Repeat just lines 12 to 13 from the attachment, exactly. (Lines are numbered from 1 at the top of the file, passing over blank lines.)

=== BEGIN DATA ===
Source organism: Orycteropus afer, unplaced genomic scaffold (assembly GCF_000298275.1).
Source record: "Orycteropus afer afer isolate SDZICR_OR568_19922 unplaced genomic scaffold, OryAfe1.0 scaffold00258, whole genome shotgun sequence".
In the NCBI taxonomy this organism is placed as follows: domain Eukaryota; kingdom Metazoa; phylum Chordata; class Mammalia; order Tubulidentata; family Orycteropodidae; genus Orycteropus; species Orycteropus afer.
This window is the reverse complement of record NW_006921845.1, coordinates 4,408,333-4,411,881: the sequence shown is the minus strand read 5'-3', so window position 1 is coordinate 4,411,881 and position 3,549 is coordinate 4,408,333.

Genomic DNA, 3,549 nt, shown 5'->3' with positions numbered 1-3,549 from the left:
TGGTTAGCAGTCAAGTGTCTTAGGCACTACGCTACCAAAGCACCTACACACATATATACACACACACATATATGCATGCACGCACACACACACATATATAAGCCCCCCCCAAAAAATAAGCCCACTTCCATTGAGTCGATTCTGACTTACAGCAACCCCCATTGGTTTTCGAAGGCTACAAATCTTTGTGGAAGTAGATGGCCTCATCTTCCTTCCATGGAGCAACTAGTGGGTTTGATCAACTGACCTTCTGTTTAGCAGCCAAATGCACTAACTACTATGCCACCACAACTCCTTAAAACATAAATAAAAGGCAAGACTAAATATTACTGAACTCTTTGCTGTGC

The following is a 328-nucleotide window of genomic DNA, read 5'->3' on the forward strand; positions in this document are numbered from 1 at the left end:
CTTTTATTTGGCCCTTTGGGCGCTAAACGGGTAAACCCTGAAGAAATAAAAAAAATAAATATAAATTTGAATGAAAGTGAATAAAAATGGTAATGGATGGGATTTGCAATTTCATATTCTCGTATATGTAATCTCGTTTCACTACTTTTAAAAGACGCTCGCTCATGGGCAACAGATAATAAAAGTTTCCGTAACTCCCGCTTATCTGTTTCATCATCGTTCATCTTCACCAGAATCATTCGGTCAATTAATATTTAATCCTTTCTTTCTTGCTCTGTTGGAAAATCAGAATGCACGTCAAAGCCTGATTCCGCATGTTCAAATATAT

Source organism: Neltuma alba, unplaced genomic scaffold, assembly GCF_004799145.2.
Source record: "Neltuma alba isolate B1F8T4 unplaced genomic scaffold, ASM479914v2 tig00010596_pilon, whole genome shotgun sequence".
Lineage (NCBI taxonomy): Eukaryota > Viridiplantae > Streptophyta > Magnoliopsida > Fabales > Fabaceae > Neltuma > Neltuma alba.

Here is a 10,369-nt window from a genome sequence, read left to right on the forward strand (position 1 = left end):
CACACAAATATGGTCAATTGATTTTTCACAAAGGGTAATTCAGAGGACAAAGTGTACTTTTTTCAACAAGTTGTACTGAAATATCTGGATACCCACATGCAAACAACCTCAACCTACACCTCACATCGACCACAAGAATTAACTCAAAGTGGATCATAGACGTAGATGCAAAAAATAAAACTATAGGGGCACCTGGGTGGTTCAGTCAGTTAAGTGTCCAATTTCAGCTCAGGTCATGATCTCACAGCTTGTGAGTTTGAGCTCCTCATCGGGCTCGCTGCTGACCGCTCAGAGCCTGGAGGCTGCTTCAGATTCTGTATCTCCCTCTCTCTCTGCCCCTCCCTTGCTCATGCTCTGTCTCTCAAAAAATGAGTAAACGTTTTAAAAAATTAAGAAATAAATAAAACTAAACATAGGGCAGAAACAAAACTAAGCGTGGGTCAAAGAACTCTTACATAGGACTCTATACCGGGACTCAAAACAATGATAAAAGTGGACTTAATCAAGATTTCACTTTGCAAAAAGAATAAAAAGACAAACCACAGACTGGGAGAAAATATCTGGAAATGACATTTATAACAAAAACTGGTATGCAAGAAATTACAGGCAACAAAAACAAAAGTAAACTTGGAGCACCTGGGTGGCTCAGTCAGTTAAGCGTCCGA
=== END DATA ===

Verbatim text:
Here is a 10,369-nt window from a genome sequence, read left to right on the forward strand (position 1 = left end):
CACACAAATATGGTCAATTGATTTTTCACAAAGGGTAATTCAGAGGACAAAGTGTACTTTTTTCAACAAGTTGTACTGAAATATCTGGATACCCACATGCAAACAACCTCAACCTACACCTCACATCGACCACAAGAATTAACTCAAAGTGGATCATAGACGTAGATGCAAAAAATAAAACTATAGGGGCACCTGGGTGGTTCAGTCAGTTAAGTGTCCAATTTCAGCTCAGGTCATGATCTCACAGCTTGTGAGTTTGAGCTCCTCATCGGGCTCGCTGCTGACCGCTCAGAGCCTGGAGGCTGCTTCAGATTCTGTATCTCCCTCTCTCTCTGCCCCTCCCTTGCTCATGCTCTGTCTCTCAAAAAATGAGTAAACGTTTTAAAAAATTAAGAAATAAATAAAACTAAACATAGGGCAGAAACAAAACTAAGCGTGGGTCAAAGAACTCTTACATAGGACTCTATACCGGGACTCAAAACAATGATAAAAGTGGACTTAATCAAGATTTCACTTTGCAAAAAGAATAAAAAGACAAACCACAGACTGGGAGAAAATATCTGGAAATGACATTTATAACAAAAACTGGTATGCAAGAAATTACAGGCAACAAAAACAAAAGTAAACTTGGAGCACCTGGGTGGCTCAGTCAGTTAAGCGTCCGA